I stood on a track surrounding a football field this weekend. I help out my daughter’s marching band by moving equipment (we call ourselves “Pit Parents”). As I stood watching her marching band compete this weekend I thought to myself “Oh, how I wish I was back there myself…” .
I was once in her shoes and there are times when I miss it terribly. Spending fall weekends marching half time shows at my high school or competing against other marching bands from September through November. I remember the anticipation, the angst, then the rush of knowing we were recognized for our hard work by winning. Yes, to be back in her shoes again, what would I give … Haven’t we all thought that? Wished to be back in the “carefree” days of our youth? Except they were anything but carefree, and today’s high school students are facing anxiety realizing how hard a time they are facing.
Thinking back to my own days in high school, I remembered, after the rose colored glasses came off, the anxiety we faced then. I graduated in 1985, smack in the middle of those awesome 80’s, the fabulous music, crazy hair and shoulder pads. Sure we worried about the same things all teens over all time have: boys/girls, who is dating our crush, zits, grades, sex, alcohol and drugs. But our worries went beyond that.
We spent the 4 years of our time in high school worrying about Soviets, nuclear war and decimation. I was a conservative then too. I loved listening to Ronnie Reagan speak, he had such a great way of distilling the fears of the day and calming them. But worry I did, just as my friends, that any minute some idiot in the Soviet Union would push the wrong button and “KABOOM” everything would be gone. For all you “youngsters” who are wondering who the Soviet Union was, google it, and then go watch War Games and Red Dawn (the original, not the remake coming out) on AMC. That was the reality of our worries.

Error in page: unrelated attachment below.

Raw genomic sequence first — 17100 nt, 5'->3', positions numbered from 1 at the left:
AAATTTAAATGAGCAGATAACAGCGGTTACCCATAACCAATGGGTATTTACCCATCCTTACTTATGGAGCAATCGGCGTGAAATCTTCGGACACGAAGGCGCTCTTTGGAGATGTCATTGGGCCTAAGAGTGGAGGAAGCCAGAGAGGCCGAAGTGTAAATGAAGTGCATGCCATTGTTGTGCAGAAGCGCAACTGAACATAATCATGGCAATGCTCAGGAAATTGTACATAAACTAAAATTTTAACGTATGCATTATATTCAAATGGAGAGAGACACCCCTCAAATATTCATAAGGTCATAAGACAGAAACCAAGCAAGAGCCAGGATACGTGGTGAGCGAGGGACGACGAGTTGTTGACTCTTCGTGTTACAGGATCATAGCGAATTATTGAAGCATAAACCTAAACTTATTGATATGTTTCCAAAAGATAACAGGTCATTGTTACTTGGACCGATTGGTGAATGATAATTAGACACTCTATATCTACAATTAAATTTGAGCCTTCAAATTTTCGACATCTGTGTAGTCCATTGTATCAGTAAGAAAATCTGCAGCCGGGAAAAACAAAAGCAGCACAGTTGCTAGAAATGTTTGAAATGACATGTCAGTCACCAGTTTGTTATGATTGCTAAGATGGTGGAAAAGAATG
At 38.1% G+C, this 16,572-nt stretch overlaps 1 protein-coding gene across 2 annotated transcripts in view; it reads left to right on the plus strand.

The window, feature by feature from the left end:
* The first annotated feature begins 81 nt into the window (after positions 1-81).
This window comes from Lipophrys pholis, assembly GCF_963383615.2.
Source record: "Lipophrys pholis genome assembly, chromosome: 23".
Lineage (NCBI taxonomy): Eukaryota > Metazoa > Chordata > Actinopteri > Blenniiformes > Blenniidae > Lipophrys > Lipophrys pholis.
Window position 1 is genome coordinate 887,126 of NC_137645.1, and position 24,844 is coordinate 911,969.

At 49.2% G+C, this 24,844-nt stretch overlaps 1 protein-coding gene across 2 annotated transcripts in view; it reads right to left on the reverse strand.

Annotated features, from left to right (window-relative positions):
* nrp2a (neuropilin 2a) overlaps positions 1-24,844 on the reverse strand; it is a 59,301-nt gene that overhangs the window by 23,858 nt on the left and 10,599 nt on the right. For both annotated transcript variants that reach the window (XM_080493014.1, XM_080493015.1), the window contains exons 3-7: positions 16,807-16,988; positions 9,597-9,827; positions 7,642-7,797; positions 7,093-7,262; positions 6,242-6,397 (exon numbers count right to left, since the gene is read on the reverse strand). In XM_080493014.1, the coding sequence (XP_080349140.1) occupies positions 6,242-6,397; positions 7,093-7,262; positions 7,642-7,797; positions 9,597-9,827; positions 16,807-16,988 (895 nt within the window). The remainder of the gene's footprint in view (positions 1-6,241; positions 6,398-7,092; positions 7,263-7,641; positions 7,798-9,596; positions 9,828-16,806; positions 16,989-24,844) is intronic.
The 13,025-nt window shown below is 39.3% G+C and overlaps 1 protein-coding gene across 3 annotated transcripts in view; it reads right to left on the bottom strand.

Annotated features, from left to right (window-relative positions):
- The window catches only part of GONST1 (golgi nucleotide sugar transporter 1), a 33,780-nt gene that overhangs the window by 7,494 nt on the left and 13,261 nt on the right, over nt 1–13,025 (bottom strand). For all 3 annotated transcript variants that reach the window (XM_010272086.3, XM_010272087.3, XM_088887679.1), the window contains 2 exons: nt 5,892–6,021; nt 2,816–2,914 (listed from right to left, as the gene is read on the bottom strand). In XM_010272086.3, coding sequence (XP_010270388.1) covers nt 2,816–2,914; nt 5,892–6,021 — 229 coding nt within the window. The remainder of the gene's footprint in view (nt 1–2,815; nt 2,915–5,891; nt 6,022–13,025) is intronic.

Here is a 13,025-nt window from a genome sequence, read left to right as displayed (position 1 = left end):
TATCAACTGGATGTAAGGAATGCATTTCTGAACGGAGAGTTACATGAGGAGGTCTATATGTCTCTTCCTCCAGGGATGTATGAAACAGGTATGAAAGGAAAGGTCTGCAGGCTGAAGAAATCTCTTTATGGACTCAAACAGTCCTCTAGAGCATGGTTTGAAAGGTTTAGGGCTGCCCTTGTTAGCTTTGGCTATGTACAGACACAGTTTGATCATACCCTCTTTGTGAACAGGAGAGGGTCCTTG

So how does that effect today? I was talking with my daughter, for a split second when I actually got her to talk and not roll her eyes at me, and beyond those same age old worries, the “KABOOM” for her and her friends is “why do I have to do well in school, when it doesn’t matter? There will be no money for college and no jobs when we get out of college. Besides, the terrorists are going to finally get it right and take over … look at what happened in Libya. Us Christians will all be dead, so why bother?”
Students today are more on top of things than we adults like to give them credit. They hear the news, even the slanted mainstream media. They listen when we have to tell them, “No, that purchase has to wait for another paycheck. I can’t afford it right now.” I, unfortunately, have to tell her that a lot.
Of course, on one hand it teaches her that the bills have to come first, but it also tells her that times are really tough. Kids hear the parental arguments over too many bills and not enough income. They worry, really worry, that their parents may divorce because of the fighting, that they won’t have a home to live in, let alone a car to drive. They look for work too, and can’t get a job at the local grocery store or McDonalds because adults have taken all the “teen” jobs.
This last worry isn’t so far off. In April of this year the unemployment rate for 16 to 19 year olds was 24.9%. In a teen’s mind that means there will be no jobs later too, and you could chalk it up to teen drama, but given the poor economy and no prospect of it improving…
The choices we make are critical to the success for failure of the kids in school today. Not just on “education” issues, but on economic and foreign policy ones, too. Choosing the right person to lead us is more than critical, it’s a way to keep the anxiety of our children on things they should be – friends, grades, zits, etc. So today when you go vote, please keep those kids in mind. Vote in a way that ensures that their “KABOOM” goes away more completely than ours did … and more quickly.
Images: public domain